Recent college graduate Benjamin Braddock is trapped into an affair with Mrs. Robinson, who happens to be the wife of his father's business partner and then finds himself falling in love with her daughter, Elaine.
Princess Anne embarks on a highly publicized tour of European capitals. When she and her royal entourage arrive in Rome, she begins to rebel against her restricted, regimented schedule. One night Anne sneaks out of her room, hops into the back of a delivery truck and escapes her luxurious confinement. However, a sedative she was forced to take earlier starts to take effect, and the Princess is soon fast asleep on a public bench. She is found by Joe Bradley, an American newspaper reporter stationed in Rome. He takes her back to his apartment. The next morning Joe dashes off to cover the Princess Anne press conference, unaware that she is sleeping on his couch. Once he realizes his good fortune, Joe promises his editor an exclusive interview with the Princess. Written by
At the end of production, Paramount Studios presented Audrey Hepburn with her entire wardrobe from the film, including hats, shoes, handbags, and jewelry. These gifts were intended as wedding presents; however, soon after production, Hepburn ended her engagement to James (later Lord) Hanson, a businessman. See more »
Still in Joe's apartment, when Mr. Hennessy is finishing his speech to him, Joe is holding the envelope with both hands in front of his body. In the next shot, when Mr. Hennessy leaves, Joe is holding the envelope with his right hand leaning on his hip. See more »
Paramount News brings you a special coverage of Princess Ann's visit to London, the first stop on her much-publicized goodwill tour of European capitals. She gets a royal welcome from the British, as thousands cheer the gracious young member of one of Europe's oldest ruling families. After three days of continuous activity and a visit to Buckingham Palace, Ann flew to Amsterdam, where Her Royal Highness dedicated the new international aid building and christened an ocean liner, ...
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This charming comedy is justly famous as the film that made the whole world fall in love with Audrey Hepburn and half the world want to run out and buy a Vespa scooter. Hepburn was always beguiling, but in some of her later roles she tended to overplay the winsomeness. Here every note she hits is just about perfect.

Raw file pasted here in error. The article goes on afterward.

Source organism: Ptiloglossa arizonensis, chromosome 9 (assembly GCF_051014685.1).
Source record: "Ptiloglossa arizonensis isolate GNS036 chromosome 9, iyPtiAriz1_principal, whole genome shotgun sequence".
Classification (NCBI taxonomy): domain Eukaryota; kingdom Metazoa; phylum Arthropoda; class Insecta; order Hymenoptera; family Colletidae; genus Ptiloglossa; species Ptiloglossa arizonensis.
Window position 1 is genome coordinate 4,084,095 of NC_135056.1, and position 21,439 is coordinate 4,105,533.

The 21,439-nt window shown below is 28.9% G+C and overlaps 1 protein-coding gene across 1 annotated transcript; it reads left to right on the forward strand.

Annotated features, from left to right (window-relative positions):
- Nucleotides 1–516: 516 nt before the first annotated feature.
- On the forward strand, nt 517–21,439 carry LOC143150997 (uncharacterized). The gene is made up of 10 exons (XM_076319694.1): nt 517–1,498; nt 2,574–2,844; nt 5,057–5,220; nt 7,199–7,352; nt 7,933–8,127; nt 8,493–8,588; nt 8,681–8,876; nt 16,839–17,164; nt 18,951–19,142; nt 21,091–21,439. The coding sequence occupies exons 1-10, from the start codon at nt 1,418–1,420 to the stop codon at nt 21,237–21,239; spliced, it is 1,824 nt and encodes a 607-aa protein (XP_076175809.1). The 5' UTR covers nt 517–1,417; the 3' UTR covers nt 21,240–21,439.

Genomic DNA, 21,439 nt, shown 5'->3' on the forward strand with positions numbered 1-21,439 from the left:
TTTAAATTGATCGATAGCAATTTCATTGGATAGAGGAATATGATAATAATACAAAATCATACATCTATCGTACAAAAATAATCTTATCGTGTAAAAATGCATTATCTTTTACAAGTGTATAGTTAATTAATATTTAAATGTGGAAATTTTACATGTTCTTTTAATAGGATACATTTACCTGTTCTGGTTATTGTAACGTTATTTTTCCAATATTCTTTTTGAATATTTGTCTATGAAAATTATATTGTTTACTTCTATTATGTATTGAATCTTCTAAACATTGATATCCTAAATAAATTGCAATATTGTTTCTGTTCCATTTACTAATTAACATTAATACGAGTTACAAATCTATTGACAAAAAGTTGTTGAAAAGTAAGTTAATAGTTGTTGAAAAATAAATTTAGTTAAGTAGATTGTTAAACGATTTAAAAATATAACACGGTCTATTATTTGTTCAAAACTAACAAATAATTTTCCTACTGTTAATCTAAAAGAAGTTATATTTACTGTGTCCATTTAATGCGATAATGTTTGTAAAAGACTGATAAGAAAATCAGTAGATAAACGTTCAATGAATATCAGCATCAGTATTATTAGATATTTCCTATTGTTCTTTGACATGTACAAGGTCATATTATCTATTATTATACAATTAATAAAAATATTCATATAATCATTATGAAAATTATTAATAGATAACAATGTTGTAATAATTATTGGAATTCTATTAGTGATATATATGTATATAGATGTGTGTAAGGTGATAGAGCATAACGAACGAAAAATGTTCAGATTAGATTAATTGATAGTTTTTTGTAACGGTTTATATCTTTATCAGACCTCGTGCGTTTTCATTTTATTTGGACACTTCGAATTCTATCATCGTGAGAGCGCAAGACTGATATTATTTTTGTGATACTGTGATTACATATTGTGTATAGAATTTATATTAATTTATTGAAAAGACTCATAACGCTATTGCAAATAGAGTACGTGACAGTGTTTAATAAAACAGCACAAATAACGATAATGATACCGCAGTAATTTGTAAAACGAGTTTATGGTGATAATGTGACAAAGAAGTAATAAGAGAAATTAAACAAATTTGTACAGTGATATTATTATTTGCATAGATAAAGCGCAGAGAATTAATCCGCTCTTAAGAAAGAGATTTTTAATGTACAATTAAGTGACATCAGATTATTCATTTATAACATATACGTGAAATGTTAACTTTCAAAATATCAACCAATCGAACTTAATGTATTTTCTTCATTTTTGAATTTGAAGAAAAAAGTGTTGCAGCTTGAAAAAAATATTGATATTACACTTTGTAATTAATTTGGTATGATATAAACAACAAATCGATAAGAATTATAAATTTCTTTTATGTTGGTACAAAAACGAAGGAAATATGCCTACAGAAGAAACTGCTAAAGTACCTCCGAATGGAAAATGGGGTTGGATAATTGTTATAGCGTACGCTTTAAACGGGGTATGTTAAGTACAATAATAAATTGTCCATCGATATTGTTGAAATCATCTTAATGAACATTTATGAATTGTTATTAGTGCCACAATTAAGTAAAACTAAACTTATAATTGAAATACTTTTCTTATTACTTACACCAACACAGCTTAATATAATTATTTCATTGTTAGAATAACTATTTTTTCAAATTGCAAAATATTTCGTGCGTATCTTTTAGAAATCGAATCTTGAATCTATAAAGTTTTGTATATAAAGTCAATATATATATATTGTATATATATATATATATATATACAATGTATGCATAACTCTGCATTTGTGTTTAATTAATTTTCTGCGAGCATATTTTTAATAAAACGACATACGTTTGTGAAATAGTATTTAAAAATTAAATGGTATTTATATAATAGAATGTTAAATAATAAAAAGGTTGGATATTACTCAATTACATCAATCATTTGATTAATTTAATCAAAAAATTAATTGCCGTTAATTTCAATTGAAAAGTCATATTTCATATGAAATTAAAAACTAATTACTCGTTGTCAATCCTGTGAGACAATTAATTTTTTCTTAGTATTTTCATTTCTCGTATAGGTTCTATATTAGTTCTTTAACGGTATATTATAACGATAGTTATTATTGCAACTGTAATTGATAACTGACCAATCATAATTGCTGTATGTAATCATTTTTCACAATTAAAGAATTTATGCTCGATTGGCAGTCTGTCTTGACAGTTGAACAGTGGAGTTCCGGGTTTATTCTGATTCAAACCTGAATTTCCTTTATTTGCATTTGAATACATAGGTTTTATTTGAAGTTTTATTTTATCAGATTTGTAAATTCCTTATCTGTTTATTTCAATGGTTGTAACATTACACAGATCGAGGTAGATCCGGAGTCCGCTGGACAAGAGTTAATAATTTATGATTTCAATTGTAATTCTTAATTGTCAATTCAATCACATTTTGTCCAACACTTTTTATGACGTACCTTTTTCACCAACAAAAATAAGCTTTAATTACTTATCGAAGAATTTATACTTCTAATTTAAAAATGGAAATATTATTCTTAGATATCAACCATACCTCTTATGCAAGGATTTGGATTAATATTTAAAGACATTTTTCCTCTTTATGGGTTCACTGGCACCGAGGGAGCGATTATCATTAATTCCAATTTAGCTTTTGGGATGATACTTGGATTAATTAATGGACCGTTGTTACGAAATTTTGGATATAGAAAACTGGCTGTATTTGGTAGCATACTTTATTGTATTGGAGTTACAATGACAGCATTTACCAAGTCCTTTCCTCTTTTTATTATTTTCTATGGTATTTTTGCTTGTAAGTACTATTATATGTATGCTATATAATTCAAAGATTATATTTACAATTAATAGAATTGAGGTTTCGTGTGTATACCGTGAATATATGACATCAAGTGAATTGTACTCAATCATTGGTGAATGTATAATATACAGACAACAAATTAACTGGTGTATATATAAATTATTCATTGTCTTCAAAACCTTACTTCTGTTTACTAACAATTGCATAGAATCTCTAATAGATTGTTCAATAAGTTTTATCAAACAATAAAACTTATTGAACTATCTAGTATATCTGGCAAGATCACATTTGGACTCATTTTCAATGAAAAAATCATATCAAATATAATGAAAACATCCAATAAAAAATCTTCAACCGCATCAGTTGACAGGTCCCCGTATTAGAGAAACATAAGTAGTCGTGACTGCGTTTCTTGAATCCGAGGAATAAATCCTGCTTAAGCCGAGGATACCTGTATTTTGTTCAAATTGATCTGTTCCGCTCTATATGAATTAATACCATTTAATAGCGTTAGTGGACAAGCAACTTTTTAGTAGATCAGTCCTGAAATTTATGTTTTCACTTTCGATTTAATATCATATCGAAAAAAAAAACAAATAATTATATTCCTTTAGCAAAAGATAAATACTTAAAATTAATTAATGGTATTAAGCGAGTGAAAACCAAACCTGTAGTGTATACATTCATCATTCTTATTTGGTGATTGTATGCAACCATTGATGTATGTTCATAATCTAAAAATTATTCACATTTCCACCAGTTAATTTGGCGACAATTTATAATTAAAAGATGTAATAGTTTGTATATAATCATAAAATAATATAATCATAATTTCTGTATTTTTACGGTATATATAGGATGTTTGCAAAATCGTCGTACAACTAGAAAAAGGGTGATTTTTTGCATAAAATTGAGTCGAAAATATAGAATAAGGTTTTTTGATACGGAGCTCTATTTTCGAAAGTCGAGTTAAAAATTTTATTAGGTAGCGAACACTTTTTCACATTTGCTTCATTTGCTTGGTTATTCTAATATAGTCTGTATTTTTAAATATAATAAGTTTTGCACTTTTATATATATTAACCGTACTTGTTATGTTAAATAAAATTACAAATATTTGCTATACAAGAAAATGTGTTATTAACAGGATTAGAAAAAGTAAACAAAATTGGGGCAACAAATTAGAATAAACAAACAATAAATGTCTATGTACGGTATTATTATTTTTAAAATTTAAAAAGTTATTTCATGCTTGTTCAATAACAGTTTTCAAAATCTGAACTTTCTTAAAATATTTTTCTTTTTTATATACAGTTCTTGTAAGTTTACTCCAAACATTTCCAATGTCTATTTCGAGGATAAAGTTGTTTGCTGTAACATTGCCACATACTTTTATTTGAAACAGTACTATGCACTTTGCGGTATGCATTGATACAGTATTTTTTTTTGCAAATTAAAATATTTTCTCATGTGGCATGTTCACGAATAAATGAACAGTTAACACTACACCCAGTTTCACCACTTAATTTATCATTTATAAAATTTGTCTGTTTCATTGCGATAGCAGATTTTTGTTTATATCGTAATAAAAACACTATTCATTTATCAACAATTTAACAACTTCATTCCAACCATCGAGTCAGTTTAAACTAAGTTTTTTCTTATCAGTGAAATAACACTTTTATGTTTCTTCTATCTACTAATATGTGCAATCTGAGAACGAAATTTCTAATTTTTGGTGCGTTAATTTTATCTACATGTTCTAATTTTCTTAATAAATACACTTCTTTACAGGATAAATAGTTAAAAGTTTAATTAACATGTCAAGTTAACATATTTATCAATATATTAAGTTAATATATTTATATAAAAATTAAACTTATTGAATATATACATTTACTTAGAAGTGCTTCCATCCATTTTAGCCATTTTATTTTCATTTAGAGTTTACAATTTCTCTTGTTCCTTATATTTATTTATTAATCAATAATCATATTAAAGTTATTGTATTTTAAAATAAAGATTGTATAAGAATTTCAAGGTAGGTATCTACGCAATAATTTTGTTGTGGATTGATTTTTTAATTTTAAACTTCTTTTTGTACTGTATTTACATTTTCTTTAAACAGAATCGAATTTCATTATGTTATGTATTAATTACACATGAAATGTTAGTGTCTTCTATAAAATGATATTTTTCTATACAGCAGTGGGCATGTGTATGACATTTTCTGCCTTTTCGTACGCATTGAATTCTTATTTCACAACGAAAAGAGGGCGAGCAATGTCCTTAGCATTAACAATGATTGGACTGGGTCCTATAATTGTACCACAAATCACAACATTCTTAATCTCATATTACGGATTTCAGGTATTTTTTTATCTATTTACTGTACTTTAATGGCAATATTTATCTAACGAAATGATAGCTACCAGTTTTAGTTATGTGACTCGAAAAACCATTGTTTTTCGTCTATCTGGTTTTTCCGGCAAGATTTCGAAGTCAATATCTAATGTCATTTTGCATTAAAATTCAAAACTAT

And speaking of notes, pay special attention to the score by the great Georges Auric. If the film had been produced in the manner of modern romantic comedies, the sound track would have been larded with pop hits by Perry Como, Dinah Shore, and Frankie Laine, which would have done an awful lot to destroy the magic. Instead Auric's complex, vibrant, evocative music complements the story's inherent lyricism without upstaging it. In an era of bombastic film scoring, this seems a miracle.
Someone once said that Audrey Hepburn's was the beauty of possibility and transformation -- she was always in motion, always becoming something else. "Roman Holiday" is very much of a piece with that notion. On the surface, the film is about a princess who disguises herself as a "commoner". But in truth she's actually pretending to be a princess, at least at first. She finally becomes authentic -- is transformed and prepared to deal with her destiny -- only through the ennobling power of love and sacrifice. That's one heck of a mythic subtext and does a lot to explain "Roman Holiday's" enduring power.
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